CMSA Today - Issue 1, 2015 - (Page 6)

President's Letter Medication and Treatment Adherence: Why Is It So Complicated? BY KATHLEEN FRASER, MSN, MHA, RN-BC, CCM, CRRN T he theme of this issue of CMSA Today is "Interventions: Medication & Treatment Adherence" and what a critical topic to cover. Dr. C. Everett Koop, former United States Surgeon General, recently stated, "Drugs don't work in patients who don't take them." It really should be just that simple, yet why is it such a challenge? In this issue, we are bringing you articles that will attempt to add some clarity and suggestions for how to improve adherence. So, what is adherence? It is a cluster of behaviors simultaneously affected by multiple factors. The extent to which a person's behavior such as taking medication, following a diet, or making healthy lifestyle changes corresponds with agreed-upon recommendations from a health care provider. Medication adherence is defined as the patient's conformance with the provider's recommendation with respect to timing, dosage, and frequency of medication taking during the prescribed length of time. The fact is that one in three patients fail to fill their prescriptions. Approximately 75 percent of Americans report they do not consistently take their medications as directed, and 33 percent never fill their first prescription. Sixty percent of patients cannot correctly name their medications, and up to 20 percent of patients take medications prescribed for others. Furthermore, approximately one-fourth of all nursing home admissions are related to improper medication self-administration. In addition, average adherence rates are between 50 to 65 percent in those with common chronic conditions such as hypertension and diabetes. So, what are some of the factors of poor medication adherence? Factors can include: * High out-of-pocket costs, especially for patients on multiple prescriptions for chronic conditions; 6 CMSA TODAY "Approximately 75 percent of Americans report they do not consistently take their medications as directed, and 33 percent never fill their first prescription." * Lack of care coordination, follow-up, and shared decision-making; * Complex or burdensome treatment regimens; * Multiple prescribed medications along with co-morbidities, such as severe and persistent mental illness; * Patients' fear of potential side effects from prescribed medications, whether real or perceived; * Personal factors such as lifestyle, culture, and belief system. Other factors that can also influence medication adherence are low health literacy, with reading level the single strongest predictor. Age actually does not relate independently to the problem, rather beliefs about their illness. Issue 1 * 2015 * DIGITAL One of the most direct ways to quantify the cost-effectiveness of medication adherence is to compare total health care costs and utilization for patient populations who are using prescription drugs appropriately versus those who are not. Researchers have found relationships between taking medications as prescribed and lower health care costs, as well as the converse relationship of not taking medications as prescribed and steeper health care costs. Each year, an estimated 700,000 Americans experience adverse reactions to prescribed drugs that require an emergency room visit. The estimated annual cost of patients not taking their medications as prescribed approaches $290 billion. Knowing this, what can we do as case managers? We must engage our patients in order for us to activate them with the knowledge, skills, confidence, and resources that patients possess to manage their disease state in an active and informed manner. The patient-centered approach we must use meets patients at their personal level of readiness to learn and accomplish their health-related goals. Patients with the highest levels of activation display interest and involvement, and actively decide the best course of involvement for themselves. These high activation levels are associated with decreased health care costs. There are some barriers that can interfere with successful medication adherence. For example, hospital settings are a difficult, stressful learning environment. Patients are in emotional and cognitive overload, are scared, and feel like they are bombarded with information. Also, many patients are in denial of their condition or overwhelmed by the number of lifestyle changes they must make. Continued on page 8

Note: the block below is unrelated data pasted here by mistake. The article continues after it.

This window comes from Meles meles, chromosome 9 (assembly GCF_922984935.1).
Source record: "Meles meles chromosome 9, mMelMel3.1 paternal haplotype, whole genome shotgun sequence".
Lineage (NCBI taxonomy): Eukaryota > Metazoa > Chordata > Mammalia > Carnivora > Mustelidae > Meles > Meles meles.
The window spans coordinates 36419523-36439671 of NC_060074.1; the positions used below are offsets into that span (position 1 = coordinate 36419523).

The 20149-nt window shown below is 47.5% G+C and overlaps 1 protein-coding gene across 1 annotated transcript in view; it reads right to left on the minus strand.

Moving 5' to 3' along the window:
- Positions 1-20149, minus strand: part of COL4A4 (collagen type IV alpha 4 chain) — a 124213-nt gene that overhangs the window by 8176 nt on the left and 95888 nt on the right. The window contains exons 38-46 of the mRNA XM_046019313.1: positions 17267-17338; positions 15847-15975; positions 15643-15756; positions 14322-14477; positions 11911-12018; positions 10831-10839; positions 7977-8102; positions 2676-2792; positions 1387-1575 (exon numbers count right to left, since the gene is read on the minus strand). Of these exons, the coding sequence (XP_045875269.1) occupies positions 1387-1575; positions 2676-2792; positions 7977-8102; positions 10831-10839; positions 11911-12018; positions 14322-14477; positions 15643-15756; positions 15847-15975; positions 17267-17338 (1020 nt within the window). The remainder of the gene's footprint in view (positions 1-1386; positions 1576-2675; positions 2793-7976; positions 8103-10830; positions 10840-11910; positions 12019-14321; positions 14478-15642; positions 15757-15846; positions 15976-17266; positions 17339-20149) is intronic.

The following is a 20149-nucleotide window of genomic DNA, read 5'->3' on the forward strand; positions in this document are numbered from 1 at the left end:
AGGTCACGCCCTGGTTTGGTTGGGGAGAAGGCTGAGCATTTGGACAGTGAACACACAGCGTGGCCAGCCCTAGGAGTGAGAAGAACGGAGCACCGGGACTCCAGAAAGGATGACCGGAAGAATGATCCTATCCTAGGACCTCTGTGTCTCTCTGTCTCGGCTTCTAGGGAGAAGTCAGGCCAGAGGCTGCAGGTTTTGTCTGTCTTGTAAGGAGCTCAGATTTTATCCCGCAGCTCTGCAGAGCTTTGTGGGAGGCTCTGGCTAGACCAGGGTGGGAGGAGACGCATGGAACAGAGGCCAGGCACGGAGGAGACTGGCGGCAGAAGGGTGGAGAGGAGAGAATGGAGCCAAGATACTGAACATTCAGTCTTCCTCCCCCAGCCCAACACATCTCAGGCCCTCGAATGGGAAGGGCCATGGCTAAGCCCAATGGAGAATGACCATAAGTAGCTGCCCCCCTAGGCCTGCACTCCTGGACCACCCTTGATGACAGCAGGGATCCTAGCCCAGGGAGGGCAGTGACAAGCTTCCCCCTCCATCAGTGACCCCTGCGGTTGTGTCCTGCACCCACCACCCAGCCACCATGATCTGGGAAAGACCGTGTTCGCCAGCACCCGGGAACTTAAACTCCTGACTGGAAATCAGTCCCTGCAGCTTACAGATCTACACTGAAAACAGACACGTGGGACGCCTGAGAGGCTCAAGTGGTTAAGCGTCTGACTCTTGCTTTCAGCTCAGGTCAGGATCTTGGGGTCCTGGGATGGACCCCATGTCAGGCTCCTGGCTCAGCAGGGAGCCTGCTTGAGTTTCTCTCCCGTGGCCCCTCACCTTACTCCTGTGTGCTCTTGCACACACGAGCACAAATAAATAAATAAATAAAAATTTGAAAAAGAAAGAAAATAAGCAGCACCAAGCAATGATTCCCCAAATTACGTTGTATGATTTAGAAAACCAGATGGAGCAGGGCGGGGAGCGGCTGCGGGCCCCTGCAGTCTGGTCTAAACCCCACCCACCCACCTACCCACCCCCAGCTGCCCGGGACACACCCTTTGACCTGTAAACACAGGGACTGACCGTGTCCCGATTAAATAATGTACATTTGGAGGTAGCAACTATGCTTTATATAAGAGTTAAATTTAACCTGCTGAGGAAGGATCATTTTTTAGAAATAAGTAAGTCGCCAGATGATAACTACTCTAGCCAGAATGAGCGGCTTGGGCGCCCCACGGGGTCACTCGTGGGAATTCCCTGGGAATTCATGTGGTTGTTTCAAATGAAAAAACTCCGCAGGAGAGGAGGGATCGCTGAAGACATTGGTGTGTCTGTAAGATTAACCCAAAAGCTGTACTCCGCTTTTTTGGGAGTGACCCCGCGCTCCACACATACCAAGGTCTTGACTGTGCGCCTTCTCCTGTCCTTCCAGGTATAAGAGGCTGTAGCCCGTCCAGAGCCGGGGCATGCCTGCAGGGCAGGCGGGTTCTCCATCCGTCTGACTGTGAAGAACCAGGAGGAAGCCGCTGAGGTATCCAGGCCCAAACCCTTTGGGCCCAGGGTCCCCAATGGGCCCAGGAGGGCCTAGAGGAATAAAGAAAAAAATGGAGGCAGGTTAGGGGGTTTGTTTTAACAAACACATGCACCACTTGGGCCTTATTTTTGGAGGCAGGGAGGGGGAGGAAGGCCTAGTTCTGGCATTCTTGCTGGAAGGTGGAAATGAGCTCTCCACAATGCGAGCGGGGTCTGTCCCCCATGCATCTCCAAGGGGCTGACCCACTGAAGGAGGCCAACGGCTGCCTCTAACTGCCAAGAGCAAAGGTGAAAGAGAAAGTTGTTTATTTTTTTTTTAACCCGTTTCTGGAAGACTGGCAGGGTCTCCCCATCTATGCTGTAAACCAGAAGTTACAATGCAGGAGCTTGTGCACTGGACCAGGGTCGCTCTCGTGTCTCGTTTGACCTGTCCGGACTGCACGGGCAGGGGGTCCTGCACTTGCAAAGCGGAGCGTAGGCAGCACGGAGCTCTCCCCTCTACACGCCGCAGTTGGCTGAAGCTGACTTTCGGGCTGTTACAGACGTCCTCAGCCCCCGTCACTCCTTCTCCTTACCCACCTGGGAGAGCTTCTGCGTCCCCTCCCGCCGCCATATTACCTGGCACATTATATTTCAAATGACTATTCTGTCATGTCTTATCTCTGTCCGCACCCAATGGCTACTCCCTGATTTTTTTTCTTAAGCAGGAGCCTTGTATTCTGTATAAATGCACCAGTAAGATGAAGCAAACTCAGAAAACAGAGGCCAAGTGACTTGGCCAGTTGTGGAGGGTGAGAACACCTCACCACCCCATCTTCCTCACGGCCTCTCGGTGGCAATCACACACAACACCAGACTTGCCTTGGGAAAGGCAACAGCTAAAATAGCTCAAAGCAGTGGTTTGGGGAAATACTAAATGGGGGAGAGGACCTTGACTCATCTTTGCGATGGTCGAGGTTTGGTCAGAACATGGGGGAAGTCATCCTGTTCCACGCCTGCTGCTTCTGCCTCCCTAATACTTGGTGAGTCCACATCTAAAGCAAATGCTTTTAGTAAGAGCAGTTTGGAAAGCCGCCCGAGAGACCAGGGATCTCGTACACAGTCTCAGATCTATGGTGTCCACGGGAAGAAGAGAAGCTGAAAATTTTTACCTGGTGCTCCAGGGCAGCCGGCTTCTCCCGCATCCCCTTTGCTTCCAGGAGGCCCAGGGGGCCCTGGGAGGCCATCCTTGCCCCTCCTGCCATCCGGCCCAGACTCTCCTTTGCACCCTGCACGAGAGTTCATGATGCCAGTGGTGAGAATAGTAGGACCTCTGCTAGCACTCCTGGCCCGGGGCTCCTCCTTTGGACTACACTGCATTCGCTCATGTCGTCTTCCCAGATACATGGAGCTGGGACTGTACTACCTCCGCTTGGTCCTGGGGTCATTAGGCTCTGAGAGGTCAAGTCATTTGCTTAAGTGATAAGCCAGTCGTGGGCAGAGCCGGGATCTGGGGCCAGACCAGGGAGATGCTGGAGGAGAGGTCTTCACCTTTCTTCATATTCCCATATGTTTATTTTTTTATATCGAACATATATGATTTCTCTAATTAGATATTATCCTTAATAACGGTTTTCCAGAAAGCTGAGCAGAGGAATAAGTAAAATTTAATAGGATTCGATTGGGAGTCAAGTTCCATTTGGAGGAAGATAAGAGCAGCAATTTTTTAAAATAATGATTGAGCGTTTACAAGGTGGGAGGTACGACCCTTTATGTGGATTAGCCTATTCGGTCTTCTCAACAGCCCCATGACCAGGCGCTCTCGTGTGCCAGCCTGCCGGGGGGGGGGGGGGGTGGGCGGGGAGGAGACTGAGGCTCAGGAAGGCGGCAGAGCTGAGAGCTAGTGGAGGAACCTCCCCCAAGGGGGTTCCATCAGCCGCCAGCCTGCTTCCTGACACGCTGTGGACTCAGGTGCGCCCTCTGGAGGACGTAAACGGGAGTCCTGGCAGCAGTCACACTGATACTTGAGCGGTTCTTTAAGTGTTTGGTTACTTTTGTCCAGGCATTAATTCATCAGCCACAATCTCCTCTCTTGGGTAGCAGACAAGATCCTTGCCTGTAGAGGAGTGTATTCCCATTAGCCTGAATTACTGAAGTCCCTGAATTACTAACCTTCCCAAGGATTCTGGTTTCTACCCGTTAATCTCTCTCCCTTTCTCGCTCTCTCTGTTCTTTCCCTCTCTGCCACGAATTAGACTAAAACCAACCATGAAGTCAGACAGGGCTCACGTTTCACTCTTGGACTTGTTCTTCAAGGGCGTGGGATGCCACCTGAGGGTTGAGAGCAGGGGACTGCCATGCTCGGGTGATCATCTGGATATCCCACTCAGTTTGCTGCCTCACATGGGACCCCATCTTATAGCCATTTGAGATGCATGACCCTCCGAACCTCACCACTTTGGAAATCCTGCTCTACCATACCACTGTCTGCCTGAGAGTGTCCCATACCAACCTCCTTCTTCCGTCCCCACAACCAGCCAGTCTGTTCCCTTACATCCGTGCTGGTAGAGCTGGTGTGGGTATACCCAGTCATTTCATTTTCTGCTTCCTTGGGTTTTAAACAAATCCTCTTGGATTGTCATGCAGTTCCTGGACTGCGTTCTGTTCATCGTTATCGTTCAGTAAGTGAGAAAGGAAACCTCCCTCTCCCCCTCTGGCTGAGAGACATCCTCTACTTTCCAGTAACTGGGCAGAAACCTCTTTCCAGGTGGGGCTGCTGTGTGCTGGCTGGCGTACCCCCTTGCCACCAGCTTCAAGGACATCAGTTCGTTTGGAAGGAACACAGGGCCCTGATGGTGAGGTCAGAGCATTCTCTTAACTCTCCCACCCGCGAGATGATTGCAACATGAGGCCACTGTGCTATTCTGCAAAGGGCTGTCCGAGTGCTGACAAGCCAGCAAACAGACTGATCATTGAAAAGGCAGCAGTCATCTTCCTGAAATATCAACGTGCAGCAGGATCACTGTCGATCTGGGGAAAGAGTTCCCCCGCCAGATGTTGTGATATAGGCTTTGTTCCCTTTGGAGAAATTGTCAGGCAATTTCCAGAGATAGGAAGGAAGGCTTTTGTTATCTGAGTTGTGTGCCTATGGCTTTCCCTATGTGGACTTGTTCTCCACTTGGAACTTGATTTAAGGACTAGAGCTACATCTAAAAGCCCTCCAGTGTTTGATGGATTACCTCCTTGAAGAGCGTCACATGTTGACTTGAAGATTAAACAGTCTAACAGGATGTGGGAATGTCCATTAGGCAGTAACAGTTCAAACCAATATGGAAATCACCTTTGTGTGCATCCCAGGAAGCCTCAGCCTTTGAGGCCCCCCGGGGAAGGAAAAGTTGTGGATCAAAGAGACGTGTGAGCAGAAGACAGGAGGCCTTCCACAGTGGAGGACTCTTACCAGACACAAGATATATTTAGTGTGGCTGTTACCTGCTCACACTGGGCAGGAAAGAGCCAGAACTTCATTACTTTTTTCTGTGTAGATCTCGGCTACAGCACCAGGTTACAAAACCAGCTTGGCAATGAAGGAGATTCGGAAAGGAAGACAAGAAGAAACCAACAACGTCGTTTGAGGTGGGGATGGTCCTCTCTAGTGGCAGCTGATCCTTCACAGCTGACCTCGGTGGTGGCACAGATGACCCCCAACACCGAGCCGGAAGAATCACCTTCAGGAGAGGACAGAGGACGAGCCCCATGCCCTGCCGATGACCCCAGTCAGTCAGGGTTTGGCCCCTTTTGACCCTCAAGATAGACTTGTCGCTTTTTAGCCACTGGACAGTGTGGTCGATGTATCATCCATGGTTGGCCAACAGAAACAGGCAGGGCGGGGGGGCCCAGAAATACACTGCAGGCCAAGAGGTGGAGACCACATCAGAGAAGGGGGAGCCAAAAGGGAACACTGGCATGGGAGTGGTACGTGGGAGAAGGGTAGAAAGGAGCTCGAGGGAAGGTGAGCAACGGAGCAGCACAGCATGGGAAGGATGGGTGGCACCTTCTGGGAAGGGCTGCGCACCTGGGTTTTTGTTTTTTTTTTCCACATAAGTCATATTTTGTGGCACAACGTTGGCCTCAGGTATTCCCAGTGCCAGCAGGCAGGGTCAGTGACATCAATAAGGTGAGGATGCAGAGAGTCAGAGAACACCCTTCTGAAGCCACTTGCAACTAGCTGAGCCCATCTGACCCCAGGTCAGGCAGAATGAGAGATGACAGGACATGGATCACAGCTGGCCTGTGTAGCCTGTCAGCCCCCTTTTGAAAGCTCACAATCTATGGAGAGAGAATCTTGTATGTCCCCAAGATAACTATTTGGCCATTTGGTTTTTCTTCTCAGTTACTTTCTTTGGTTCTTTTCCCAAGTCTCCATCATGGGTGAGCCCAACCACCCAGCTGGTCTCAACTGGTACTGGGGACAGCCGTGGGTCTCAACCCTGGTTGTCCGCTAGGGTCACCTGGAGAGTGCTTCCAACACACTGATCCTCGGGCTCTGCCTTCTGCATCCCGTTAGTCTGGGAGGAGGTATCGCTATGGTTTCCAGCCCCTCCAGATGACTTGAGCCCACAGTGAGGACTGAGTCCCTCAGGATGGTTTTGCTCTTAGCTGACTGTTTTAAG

Table of Contents for the Digital Edition of CMSA Today - Issue 1, 2015

Medication and Treatment Adherence: Why Is It So Complicated?
Association News
CMSA Corporate Partners
Medication Management in the Community
Remove From Foil Before Use
Index of Advertisers

CMSA Today - Issue 1, 2015